Far too often Christians regard the commands of God as burdens from which we have been set free. Christ lived the life of following God’s commands for us, and then died in our place so that if we place our faith in Him, we have forgiveness of our sins. Though this is true, it is not where the Christian life ends, but merely where it begins. To place our faith in Christ means that we begin to follow Him, and He is in the complete opposite direction of sin and death. Since logic dictates that one cannot go in two opposite directions at once, we must turn from our sin in order to follow Christ. This is known as repentance, and it is required for the Christian life. I am not advocating a works-based salvation in saying this, but only repeating what scripture teaches (Acts 3:18-19; Acts 20:21). Repentance is not a work that saves us, but is the natural visual representation of our following Christ.
Therefore, we have not been freed from God’s commands just because salvation is by grace alone. It is true that because of what Jesus has done we are no longer under the civil law dealing with high priests and offering sacrifices, but we are still expected to uphold God’s moral laws. It is important to note that God’s commands are not just some decree that He laid out, but it is the reflection of His holy character. When we become a Christian, we are to be conformed to the image of Christ (Romans 8:29), who is the exact imprint of the nature of the Father (Hebrews 1:3). To say, then, that we are freed from God’s commands is synonymous with saying we are free from God Himself. This is an appalling thought to any true Christian. No, we must strive for holiness in order to experience a deeper relationship with God. These works are done, not to earn our salvation, but to grow us in spiritual maturity.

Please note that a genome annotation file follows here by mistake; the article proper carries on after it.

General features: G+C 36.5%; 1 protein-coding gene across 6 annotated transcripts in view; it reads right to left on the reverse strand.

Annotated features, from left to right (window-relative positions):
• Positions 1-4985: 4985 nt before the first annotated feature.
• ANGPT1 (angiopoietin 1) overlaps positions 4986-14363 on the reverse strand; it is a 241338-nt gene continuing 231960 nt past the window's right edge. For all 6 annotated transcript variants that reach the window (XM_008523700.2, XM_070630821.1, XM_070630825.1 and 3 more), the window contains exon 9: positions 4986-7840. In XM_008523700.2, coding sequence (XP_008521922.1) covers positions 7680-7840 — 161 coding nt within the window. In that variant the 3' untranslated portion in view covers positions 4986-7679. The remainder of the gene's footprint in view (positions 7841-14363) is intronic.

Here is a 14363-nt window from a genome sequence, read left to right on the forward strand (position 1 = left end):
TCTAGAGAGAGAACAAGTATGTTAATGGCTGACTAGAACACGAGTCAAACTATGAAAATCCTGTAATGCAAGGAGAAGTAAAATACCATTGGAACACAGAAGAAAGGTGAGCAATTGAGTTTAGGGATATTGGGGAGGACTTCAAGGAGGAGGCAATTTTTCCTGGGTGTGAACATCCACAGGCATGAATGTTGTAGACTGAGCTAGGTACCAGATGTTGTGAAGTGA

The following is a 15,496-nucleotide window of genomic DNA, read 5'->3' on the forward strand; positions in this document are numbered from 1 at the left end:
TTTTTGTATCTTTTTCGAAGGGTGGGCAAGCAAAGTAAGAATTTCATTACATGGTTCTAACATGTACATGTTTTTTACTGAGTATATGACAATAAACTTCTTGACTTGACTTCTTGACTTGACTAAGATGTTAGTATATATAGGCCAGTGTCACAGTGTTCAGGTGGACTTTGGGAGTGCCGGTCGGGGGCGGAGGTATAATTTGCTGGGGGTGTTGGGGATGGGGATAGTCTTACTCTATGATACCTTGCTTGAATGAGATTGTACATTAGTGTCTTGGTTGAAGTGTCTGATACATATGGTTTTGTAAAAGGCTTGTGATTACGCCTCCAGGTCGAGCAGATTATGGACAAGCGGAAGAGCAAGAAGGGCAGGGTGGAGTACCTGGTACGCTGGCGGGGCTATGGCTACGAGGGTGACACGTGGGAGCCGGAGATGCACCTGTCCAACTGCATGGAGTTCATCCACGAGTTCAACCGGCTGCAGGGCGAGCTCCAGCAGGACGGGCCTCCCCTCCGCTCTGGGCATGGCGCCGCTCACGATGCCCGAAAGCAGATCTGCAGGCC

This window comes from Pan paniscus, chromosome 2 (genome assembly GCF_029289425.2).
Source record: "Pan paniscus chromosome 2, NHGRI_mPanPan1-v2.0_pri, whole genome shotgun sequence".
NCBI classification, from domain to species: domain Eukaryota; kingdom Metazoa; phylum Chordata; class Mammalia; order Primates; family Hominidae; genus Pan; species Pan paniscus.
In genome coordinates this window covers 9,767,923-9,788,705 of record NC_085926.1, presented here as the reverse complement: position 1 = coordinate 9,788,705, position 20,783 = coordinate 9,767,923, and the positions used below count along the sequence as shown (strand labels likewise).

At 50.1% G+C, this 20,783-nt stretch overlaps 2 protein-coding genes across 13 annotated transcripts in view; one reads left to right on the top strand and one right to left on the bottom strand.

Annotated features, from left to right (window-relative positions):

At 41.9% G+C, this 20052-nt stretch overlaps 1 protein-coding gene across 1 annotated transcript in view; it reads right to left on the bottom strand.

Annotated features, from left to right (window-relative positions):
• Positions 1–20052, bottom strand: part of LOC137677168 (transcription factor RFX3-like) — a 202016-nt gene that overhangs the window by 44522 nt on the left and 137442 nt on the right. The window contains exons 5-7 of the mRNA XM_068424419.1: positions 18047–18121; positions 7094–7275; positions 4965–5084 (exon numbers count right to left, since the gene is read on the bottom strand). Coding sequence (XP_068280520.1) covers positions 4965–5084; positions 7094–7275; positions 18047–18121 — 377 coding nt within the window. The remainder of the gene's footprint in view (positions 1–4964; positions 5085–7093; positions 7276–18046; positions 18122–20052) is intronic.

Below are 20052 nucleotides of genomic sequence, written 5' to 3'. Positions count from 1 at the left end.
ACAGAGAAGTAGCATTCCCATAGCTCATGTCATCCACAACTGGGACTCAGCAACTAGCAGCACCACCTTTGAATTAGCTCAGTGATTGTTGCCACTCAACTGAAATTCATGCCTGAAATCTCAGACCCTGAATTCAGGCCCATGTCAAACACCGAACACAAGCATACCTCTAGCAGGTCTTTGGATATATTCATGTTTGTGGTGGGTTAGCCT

Since we are not capable of turning from our sin on our own accord, repentance could also be considered an act of faith. Faith that, by the Holy Spirit, we will be sanctified. Hebrews 11:1 defines faith as “the assurance of things hoped for, the conviction of things not seen.” Also, it is written that, “the righteous shall live by faith (Habakkuk 2:4).” It is by faith that we do what the Father calls us to do, not necessarily knowing what the outcome of the specific action may be, but fully trusting Him who is leading us to that outcome. Hebrews 11 lists many examples of Biblical characters that exercised great faith in the Lord. Noah, for instance, had no empirical proof that water would fall from the sky (a phenomenon now known as rain, which had never happened before at that point in time). This water would cause a flood, the Lord warned Noah. Therefore Noah built an ark as he was commanded to do. God’s word held more weight with Noah than his own understanding. Likewise Sarah was, logically speaking, too old to have a child. Yet instead of considering the logic of the situation, she considered the faithfulness of the One who promised. This same faith is what led Abraham to leave all he knew, for the Lord promised him a greater inheritance. This exact promise is true for us today, but just as Abraham had to no longer count Haran as his home to receive his inheritance in a foreign land, we can no longer count the earth as our home. This is why Peter refers to Christians as “elect exiles (1 Peter 1:1).”